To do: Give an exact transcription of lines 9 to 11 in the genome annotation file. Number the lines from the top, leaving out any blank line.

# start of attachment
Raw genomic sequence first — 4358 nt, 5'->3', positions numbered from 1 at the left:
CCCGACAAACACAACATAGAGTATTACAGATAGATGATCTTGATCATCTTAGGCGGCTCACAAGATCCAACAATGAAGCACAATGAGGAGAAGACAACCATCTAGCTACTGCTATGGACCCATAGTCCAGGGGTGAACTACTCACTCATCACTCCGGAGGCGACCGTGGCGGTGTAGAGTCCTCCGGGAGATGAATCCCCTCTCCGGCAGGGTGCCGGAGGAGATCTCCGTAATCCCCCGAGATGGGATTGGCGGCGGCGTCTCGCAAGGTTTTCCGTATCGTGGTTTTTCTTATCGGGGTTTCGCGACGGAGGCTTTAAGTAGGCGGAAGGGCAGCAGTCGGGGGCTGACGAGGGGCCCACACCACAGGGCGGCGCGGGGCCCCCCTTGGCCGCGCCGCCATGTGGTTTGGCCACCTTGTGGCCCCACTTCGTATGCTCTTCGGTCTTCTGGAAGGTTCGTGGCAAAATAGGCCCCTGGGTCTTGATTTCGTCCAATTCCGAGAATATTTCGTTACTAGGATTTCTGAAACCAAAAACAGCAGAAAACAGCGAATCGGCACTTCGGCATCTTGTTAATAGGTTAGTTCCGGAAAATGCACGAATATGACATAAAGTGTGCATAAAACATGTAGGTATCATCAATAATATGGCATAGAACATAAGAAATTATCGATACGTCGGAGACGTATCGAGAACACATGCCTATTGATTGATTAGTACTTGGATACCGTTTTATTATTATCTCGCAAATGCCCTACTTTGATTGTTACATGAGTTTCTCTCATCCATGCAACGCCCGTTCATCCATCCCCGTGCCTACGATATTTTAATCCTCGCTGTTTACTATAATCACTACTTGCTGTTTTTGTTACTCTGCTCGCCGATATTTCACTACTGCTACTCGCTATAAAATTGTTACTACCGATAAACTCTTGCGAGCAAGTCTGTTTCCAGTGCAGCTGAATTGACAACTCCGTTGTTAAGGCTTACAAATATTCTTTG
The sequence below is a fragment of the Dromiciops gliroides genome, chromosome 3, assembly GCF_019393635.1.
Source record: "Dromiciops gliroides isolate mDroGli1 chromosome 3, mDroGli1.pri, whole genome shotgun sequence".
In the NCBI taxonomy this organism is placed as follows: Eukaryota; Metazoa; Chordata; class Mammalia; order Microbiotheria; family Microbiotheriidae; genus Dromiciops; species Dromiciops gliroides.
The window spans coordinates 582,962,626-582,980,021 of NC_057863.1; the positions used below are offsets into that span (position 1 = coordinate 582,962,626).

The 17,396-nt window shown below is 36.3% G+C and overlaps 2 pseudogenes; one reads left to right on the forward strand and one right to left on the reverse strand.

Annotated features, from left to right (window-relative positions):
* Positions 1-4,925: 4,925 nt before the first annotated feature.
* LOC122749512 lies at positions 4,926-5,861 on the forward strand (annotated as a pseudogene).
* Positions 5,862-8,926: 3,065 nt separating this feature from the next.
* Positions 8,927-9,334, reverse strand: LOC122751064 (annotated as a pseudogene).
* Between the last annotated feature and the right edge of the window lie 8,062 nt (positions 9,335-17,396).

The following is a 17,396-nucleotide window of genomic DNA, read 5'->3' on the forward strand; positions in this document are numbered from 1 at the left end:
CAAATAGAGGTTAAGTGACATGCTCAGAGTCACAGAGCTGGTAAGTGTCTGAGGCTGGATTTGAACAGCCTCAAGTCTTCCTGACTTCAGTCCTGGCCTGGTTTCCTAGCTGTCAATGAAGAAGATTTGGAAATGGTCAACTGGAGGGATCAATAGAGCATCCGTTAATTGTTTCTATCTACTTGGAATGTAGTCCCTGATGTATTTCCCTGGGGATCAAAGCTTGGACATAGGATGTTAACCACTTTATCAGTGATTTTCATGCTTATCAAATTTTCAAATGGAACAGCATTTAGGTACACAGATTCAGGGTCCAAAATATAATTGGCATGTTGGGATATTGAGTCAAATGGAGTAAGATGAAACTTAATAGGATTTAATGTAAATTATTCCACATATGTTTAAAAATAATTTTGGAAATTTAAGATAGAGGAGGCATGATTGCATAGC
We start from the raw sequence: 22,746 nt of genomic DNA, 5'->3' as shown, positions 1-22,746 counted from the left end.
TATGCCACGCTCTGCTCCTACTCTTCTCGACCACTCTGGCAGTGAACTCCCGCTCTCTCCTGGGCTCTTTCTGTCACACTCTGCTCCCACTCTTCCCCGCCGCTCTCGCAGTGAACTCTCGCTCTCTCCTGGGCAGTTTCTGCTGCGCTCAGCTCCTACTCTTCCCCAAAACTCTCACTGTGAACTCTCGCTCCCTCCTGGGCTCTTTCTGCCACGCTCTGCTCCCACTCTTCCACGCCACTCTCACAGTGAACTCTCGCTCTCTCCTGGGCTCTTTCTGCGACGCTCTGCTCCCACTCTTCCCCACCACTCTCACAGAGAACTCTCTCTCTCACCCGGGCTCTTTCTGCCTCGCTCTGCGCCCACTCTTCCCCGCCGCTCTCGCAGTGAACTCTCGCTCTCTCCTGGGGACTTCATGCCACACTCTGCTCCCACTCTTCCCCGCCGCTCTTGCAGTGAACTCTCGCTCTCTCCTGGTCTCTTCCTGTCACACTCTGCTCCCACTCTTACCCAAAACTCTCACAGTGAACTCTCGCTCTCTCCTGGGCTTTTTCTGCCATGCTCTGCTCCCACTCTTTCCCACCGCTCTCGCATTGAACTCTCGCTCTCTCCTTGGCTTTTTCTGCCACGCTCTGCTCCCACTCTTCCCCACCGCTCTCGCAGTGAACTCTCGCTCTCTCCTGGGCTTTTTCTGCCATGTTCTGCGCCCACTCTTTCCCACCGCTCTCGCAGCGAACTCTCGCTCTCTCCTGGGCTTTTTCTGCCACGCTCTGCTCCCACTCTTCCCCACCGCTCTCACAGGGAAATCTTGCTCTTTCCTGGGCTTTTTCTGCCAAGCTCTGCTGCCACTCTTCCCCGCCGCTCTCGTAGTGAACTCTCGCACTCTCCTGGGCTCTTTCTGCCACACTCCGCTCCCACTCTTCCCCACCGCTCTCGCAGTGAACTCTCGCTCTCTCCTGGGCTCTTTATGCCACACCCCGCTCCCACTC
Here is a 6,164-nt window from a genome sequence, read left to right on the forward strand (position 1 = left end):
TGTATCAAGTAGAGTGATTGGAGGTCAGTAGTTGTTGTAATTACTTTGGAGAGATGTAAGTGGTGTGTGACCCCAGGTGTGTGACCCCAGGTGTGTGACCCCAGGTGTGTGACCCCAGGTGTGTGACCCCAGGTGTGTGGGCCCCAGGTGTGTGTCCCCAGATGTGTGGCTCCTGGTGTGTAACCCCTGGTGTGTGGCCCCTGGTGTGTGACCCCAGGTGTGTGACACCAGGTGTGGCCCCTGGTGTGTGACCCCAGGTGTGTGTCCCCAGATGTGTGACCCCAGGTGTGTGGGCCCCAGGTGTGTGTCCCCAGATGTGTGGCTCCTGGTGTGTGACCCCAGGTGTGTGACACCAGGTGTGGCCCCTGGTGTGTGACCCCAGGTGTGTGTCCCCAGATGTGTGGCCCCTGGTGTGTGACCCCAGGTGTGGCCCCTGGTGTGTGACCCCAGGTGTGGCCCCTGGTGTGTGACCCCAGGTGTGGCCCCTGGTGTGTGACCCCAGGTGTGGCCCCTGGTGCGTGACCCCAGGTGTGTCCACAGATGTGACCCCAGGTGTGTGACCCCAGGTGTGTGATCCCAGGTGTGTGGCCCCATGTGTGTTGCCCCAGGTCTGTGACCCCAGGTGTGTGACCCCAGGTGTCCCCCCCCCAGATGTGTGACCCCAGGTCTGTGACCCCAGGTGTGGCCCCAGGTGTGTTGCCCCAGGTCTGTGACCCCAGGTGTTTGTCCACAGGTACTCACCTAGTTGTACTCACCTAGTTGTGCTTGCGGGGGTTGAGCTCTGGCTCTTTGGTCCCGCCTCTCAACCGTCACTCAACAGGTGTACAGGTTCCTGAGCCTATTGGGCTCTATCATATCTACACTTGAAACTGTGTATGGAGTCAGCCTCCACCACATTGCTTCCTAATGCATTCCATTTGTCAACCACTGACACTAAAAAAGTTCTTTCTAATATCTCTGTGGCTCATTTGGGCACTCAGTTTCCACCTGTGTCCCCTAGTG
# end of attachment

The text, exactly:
* Positions 1-4,925: 4,925 nt before the first annotated feature.
* LOC122749512 lies at positions 4,926-5,861 on the forward strand (annotated as a pseudogene).
* Positions 5,862-8,926: 3,065 nt separating this feature from the next.